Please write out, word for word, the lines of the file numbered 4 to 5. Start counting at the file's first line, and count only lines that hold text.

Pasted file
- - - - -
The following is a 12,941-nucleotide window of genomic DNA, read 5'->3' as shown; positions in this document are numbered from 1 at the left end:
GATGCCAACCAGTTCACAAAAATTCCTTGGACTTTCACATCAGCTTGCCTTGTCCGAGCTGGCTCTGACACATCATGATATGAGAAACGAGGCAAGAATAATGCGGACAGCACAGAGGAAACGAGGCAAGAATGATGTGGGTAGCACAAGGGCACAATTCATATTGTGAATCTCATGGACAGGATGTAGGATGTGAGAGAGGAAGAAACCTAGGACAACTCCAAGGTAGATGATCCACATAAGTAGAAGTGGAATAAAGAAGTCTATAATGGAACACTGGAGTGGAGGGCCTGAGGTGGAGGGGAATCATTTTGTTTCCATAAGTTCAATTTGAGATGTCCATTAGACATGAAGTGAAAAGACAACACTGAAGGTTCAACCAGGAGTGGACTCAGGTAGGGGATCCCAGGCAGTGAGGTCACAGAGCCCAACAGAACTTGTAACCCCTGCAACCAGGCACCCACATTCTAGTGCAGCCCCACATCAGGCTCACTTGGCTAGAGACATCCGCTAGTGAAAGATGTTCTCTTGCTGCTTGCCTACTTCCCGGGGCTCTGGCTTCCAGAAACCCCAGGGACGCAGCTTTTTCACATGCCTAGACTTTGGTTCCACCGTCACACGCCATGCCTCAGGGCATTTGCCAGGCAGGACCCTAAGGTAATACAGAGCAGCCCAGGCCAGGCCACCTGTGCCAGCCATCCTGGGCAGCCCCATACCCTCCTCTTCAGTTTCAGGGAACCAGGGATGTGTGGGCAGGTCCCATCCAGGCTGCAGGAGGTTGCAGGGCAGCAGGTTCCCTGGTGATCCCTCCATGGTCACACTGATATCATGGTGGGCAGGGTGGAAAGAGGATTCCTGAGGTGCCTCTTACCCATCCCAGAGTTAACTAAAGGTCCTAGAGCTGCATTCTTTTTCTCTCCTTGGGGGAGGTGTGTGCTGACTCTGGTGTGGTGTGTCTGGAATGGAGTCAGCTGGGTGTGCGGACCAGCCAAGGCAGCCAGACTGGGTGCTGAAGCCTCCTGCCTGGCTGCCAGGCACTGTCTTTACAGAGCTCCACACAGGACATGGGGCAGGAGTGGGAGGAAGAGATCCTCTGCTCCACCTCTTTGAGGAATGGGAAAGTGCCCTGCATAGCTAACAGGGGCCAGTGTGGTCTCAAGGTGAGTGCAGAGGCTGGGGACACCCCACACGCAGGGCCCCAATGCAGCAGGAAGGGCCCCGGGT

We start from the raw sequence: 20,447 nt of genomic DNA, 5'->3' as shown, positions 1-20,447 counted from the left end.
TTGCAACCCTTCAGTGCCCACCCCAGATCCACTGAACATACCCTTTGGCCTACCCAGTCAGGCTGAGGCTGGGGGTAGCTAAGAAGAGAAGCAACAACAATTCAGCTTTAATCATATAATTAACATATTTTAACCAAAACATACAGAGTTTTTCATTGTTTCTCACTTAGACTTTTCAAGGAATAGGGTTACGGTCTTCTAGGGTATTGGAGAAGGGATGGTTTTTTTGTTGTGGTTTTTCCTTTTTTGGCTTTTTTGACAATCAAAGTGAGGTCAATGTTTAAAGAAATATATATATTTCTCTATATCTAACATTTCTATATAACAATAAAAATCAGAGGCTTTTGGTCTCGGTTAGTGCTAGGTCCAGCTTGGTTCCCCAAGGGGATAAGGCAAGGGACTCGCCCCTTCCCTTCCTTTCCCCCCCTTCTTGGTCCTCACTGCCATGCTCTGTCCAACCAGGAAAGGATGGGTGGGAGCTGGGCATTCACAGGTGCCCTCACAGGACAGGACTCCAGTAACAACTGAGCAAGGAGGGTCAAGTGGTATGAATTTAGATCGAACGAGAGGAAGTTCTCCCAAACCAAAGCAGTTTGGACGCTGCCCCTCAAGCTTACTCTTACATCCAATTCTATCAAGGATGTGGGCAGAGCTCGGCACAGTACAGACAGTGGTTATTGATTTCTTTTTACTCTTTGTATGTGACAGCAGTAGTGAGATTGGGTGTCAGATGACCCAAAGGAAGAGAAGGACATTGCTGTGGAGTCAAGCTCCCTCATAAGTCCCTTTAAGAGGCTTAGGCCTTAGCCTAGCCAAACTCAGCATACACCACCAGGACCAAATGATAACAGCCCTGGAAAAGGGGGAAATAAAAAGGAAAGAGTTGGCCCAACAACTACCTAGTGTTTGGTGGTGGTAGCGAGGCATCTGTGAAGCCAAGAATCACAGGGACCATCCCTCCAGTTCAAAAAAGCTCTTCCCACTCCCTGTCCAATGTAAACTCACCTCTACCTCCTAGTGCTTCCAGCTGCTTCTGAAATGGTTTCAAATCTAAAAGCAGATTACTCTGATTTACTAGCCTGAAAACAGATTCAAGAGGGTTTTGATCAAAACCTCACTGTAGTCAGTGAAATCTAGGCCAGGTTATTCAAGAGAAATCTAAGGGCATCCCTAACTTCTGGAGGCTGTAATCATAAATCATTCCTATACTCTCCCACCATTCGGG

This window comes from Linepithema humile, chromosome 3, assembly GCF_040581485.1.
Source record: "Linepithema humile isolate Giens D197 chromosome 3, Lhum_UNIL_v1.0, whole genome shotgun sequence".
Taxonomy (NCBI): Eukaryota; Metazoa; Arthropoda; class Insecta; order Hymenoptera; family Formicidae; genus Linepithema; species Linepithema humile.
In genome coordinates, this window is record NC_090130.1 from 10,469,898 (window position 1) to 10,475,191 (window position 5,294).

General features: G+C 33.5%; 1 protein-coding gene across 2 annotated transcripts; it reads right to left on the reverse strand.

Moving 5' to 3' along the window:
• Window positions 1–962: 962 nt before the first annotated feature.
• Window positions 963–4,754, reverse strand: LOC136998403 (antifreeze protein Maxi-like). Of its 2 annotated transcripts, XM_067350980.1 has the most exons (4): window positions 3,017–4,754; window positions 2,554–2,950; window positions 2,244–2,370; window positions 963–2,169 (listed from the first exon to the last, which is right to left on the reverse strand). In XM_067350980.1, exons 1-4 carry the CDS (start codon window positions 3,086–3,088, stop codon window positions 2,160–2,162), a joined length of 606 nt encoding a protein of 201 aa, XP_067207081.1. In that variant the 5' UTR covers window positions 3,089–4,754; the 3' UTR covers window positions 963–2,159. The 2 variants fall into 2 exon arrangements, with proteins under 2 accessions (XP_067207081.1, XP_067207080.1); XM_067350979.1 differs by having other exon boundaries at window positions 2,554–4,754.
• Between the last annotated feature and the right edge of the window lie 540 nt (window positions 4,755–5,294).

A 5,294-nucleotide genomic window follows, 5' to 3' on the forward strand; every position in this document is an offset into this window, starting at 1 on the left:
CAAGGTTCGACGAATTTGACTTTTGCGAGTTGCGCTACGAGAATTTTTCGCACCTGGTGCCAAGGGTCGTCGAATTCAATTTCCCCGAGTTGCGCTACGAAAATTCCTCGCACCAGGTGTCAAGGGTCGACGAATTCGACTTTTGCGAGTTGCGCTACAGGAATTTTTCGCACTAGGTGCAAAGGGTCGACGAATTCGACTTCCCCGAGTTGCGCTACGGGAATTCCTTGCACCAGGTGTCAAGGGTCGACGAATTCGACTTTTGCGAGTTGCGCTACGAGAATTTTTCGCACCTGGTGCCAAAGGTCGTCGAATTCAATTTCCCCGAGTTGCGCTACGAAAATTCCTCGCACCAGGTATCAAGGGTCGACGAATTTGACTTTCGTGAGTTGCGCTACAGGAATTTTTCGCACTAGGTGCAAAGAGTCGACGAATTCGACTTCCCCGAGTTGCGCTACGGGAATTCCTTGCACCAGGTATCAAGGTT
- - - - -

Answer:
TTGCAACCCTTCAGTGCCCACCCCAGATCCACTGAACATACCCTTTGGCCTACCCAGTCAGGCTGAGGCTGGGGGTAGCTAAGAAGAGAAGCAACAACAATTCAGCTTTAATCATATAATTAACATATTTTAACCAAAACATACAGAGTTTTTCATTGTTTCTCACTTAGACTTTTCAAGGAATAGGGTTACGGTCTTCTAGGGTATTGGAGAAGGGATGGTTTTTTTGTTGTGGTTTTTCCTTTTTTGGCTTTTTTGACAATCAAAGTGAGGTCAATGTTTAAAGAAATATATATATTTCTCTATATCTAACATTTCTATATAACAATAAAAATCAGAGGCTTTTGGTCTCGGTTAGTGCTAGGTCCAGCTTGGTTCCCCAAGGGGATAAGGCAAGGGACTCGCCCCTTCCCTTCCTTTCCCCCCCTTCTTGGTCCTCACTGCCATGCTCTGTCCAACCAGGAAAGGATGGGTGGGAGCTGGGCATTCACAGGTGCCCTCACAGGACAGGACTCCAGTAACAACTGAGCAAGGAGGGTCAAGTGGTATGAATTTAGATCGAACGAGAGGAAGTTCTCCCAAACCAAAGCAGTTTGGACGCTGCCCCTCAAGCTTACTCTTACATCCAATTCTATCAAGGATGTGGGCAGAGCTCGGCACAGTACAGACAGTGGTTATTGATTTCTTTTTACTCTTTGTATGTGACAGCAGTAGTGAGATTGGGTGTCAGATGACCCAAAGGAAGAGAAGGACATTGCTGTGGAGTCAAGCTCCCTCATAAGTCCCTTTAAGAGGCTTAGGCCTTAGCCTAGCCAAACTCAGCATACACCACCAGGACCAAATGATAACAGCCCTGGAAAAGGGGGAAATAAAAAGGAAAGAGTTGGCCCAACAACTACCTAGTGTTTGGTGGTGGTAGCGAGGCATCTGTGAAGCCAAGAATCACAGGGACCATCCCTCCAGTTCAAAAAAGCTCTTCCCACTCCCTGTCCAATGTAAACTCACCTCTACCTCCTAGTGCTTCCAGCTGCTTCTGAAATGGTTTCAAATCTAAAAGCAGATTACTCTGATTTACTAGCCTGAAAACAGATTCAAGAGGGTTTTGATCAAAACCTCACTGTAGTCAGTGAAATCTAGGCCAGGTTATTCAAGAGAAATCTAAGGGCATCCCTAACTTCTGGAGGCTGTAATCATAAATCATTCCTATACTCTCCCACCATTCGGG

This window comes from Linepithema humile, chromosome 3, assembly GCF_040581485.1.